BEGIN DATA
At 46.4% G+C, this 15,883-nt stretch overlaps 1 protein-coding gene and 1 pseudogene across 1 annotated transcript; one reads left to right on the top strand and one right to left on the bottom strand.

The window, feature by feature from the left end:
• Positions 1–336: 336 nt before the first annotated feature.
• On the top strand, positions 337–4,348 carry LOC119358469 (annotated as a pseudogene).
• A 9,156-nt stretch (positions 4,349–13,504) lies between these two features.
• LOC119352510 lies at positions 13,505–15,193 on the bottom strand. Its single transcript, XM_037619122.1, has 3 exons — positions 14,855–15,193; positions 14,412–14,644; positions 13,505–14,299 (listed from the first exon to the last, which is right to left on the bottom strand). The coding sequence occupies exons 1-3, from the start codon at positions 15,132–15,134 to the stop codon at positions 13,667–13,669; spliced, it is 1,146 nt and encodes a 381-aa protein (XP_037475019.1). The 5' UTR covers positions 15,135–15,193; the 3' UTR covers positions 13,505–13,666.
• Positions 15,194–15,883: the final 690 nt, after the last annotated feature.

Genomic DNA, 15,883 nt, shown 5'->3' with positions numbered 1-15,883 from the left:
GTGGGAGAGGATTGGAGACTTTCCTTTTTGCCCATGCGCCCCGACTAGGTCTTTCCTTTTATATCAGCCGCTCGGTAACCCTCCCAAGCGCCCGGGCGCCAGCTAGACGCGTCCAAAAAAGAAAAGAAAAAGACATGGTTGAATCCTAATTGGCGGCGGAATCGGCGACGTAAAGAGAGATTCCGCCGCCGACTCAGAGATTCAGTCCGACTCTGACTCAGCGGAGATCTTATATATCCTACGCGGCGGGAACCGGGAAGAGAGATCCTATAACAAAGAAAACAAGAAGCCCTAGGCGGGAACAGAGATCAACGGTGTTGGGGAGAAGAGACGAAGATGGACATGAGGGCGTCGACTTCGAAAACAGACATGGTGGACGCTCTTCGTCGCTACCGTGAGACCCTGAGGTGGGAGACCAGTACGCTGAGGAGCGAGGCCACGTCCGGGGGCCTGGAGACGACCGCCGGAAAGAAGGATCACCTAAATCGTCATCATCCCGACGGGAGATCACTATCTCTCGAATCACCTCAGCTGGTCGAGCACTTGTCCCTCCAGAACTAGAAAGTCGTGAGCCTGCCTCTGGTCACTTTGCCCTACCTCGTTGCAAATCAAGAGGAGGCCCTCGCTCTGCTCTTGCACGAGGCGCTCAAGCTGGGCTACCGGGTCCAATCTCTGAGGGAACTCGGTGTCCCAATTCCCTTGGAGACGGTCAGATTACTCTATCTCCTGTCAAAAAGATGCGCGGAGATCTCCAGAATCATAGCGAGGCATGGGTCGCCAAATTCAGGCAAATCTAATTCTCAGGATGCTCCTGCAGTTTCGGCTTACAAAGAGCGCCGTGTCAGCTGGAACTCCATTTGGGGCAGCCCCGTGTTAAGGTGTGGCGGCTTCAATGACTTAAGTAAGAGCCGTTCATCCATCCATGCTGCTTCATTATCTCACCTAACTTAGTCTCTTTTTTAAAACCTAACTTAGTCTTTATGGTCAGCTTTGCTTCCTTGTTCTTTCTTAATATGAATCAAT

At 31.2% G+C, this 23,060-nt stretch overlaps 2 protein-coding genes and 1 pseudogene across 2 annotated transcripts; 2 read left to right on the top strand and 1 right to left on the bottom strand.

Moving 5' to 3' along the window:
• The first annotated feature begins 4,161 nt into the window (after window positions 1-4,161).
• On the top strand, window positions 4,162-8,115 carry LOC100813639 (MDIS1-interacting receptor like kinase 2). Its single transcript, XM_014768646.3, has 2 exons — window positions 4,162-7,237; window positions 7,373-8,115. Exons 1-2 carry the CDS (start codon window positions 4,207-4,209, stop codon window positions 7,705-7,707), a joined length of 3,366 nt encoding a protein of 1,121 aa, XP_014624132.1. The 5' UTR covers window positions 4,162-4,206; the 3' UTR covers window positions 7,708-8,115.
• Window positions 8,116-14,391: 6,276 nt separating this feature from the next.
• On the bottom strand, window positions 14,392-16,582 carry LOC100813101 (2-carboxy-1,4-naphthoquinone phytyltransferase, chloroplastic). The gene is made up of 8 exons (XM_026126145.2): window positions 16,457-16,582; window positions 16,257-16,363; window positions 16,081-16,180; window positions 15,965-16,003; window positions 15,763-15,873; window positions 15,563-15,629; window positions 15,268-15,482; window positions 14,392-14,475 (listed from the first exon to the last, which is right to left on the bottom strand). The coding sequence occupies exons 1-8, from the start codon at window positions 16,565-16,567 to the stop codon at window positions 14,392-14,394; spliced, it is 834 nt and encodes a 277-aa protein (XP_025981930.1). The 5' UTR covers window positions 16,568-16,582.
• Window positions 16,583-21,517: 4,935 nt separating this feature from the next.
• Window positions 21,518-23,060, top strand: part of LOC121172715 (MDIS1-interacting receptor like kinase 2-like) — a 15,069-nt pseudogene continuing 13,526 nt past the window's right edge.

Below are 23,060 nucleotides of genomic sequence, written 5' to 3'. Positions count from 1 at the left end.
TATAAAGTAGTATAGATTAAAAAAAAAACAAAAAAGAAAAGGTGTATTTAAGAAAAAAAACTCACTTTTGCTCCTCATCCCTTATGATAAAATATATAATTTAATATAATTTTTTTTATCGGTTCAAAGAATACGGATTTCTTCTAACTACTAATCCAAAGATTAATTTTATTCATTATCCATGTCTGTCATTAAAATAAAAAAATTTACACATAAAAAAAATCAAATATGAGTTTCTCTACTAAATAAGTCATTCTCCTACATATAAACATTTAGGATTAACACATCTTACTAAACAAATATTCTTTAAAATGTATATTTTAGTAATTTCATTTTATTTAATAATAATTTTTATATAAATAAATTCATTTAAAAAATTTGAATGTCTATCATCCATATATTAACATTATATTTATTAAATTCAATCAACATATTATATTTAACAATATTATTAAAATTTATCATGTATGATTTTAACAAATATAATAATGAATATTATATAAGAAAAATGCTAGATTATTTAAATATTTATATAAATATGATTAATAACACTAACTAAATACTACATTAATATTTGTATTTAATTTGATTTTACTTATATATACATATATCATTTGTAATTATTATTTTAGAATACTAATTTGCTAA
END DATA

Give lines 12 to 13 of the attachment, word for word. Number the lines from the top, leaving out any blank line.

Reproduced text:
• The first annotated feature begins 4,161 nt into the window (after window positions 1-4,161).
• On the top strand, window positions 4,162-8,115 carry LOC100813639 (MDIS1-interacting receptor like kinase 2). Its single transcript, XM_014768646.3, has 2 exons — window positions 4,162-7,237; window positions 7,373-8,115. Exons 1-2 carry the CDS (start codon window positions 4,207-4,209, stop codon window positions 7,705-7,707), a joined length of 3,366 nt encoding a protein of 1,121 aa, XP_014624132.1. The 5' UTR covers window positions 4,162-4,206; the 3' UTR covers window positions 7,708-8,115.